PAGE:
By Mathieu Rosemain
PARIS (Reuters) – Slawomir Krupa has one clear mission when he takes over at Societe Generale on Tuesday: remake France’s third-largest lender as a top-tier bank with a distinct identity.
The 48-year-old, who has spent his whole career at SocGen, must perform a tricky balancing act, improving returns for shareholders without taking undue risk against a shaky backdrop for bank stocks.
“It’s very important to clarify (things), where necessary, to all stakeholders and say: That’s what Societe Generale is,” Krupa, who most recently headed SocGen’s investment bank, told Reuters in an interview. He is due to lay out his plans for the bank by the autumn.
After a tumultuous 15 years under his predecessor, Frederic Oudea, who merged units, sold businesses – including a costly Russia exit – and cut risk-taking, the bank’s stock price is trading at just 30% of the book value of its business.
As a yardstick of investor support, that puts it on a par with Deutsche Bank but far behind its bigger French rival BNP Paribas and at the bottom end of European lenders.
Societe Generale’s vulnerability was made clear earlier this year when its stock was among the hardest hit as investors sought safety following the collapses of Silicon Valley Bank and Credit Suisse. Those who appointed Krupa hope he can lead the bank out of this danger zone.
A person familiar with the decision by SocGen’s board to appoint him as CEO said the top priority is to improve efficiency within the bank’s current structure, as Krupa did after taking over the investment bank in early 2021.
This could include seeking to squeeze more out of other parts of the business to reduce what is seen as too high an exposure to riskier investment banking.
In his previous role Krupa cut costs and addressed trading risks, said that person, who is familiar with the SocGen’s board thinking, paving the way for a turnaround of the division.
Two years on, SocGen’s investment bank recorded the largest annual growth in pre-tax profit among the three French listed banks, cementing it as the group’s main profit driver.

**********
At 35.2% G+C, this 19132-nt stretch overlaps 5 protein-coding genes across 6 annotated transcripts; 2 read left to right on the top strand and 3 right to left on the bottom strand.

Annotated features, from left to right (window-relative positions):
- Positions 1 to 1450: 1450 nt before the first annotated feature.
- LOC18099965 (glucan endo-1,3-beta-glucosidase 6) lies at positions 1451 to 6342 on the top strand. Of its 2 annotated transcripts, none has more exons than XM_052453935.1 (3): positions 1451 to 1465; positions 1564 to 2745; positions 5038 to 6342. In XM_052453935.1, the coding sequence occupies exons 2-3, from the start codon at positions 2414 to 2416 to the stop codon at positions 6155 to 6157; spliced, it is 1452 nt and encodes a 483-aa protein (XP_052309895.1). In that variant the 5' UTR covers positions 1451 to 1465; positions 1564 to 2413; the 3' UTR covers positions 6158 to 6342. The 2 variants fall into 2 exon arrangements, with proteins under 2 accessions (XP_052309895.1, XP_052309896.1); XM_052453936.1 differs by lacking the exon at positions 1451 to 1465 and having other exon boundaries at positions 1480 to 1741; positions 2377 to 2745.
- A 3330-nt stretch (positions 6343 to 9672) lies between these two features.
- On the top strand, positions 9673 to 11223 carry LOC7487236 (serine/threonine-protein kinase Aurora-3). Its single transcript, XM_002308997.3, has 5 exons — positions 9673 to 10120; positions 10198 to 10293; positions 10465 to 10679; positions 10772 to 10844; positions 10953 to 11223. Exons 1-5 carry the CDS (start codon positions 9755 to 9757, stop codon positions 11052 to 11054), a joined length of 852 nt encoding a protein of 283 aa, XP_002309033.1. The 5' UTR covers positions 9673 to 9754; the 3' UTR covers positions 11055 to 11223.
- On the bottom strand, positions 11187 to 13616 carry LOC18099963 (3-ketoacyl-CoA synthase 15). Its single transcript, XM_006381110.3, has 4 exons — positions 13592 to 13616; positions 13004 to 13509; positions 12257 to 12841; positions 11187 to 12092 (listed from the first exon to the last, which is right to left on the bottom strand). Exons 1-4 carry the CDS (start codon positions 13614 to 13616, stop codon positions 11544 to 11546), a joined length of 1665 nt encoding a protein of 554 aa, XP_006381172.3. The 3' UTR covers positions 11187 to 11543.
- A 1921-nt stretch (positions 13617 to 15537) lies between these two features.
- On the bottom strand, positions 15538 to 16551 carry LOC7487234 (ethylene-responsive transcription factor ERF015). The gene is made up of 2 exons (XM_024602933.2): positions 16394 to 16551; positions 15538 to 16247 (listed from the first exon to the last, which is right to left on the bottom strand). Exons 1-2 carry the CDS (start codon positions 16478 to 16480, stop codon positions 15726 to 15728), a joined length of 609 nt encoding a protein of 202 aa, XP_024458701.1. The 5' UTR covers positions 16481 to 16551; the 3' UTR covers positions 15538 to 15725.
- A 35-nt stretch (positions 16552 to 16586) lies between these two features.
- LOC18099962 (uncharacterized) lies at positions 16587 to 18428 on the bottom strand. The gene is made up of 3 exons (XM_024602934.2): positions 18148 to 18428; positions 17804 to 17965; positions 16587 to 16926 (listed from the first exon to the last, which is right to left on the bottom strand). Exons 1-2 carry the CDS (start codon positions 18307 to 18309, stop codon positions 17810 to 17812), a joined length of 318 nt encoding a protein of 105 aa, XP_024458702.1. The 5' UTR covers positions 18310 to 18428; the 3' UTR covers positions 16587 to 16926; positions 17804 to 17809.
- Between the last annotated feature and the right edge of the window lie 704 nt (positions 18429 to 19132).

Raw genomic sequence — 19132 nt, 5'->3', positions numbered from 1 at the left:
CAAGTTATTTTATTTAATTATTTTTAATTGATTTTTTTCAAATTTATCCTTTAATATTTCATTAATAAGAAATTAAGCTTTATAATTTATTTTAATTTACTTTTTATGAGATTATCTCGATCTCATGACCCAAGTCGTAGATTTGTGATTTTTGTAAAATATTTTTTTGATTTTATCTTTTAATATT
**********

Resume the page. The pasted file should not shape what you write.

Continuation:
BREAK WITH TRADITION
Krupa’s reputation as a problem-solver helped make his case for the top job when he appeared before SocGen’s independent directors in September, people familiar with the process said.
Despite his 26 years at the bank, he was also viewed as something of an outsider, because unlike SocGen CEOs stretching back a century he has not previously been in the senior ranks of France’s public administration.
The board favoured a break with tradition, said one of the people. Born in Communist Bulgaria in 1974, Krupa’s family emigrated from Poland to France when he was six.
His hard-driving style is also seen as a contrast to Oudea’s.
“Slawomir has … a way of moving forward, of taking people with him. Frederic (Oudea) is more collegial,” said Jean-Pierre Mustier, the former UniCredit CEO and former head of SocGen’s investment bank who made Krupa his chief of staff in 2007.
A self-described straight-talker, Krupa can be impatient and demanding, a former top executive at SocGen said.
Others say that bluntness is a strength. One of SocGen’s top corporate clients, who has met Krupa on several occasions, told Reuters he was not part of a French establishment where nobody wants to say no.
Krupa faces challenges from the outset. Some investment bankers suggest that ultimately the group could be combined with a European rival.
One, asking not to be named, said such a move would benefit SocGen because it was a “mid-size player” dwarfed by U.S. rivals and domestic giant BNP Paribas.
That view is echoed by Jean Dermine, a professor at business school INSEAD. “How to improve profitability without mergers? I don’t see how it is possible at all,” he said.
For now, Krupa is focused on operational questions, such as finalising a joint venture with investment management company AllianceBernstein for global cash equities and equity research. That may offer a platform to grow in the United States.
But Krupa said a big merger is not on the cards in the near term.
“Strategically, does Europe need stronger banks? The answer is yes, but I don’t think that’s really on the agenda at this stage,” he told Reuters.
(Reporting by Mathieu Rosemain; Editing by Elisa Martinuzzi and Catherine Evans)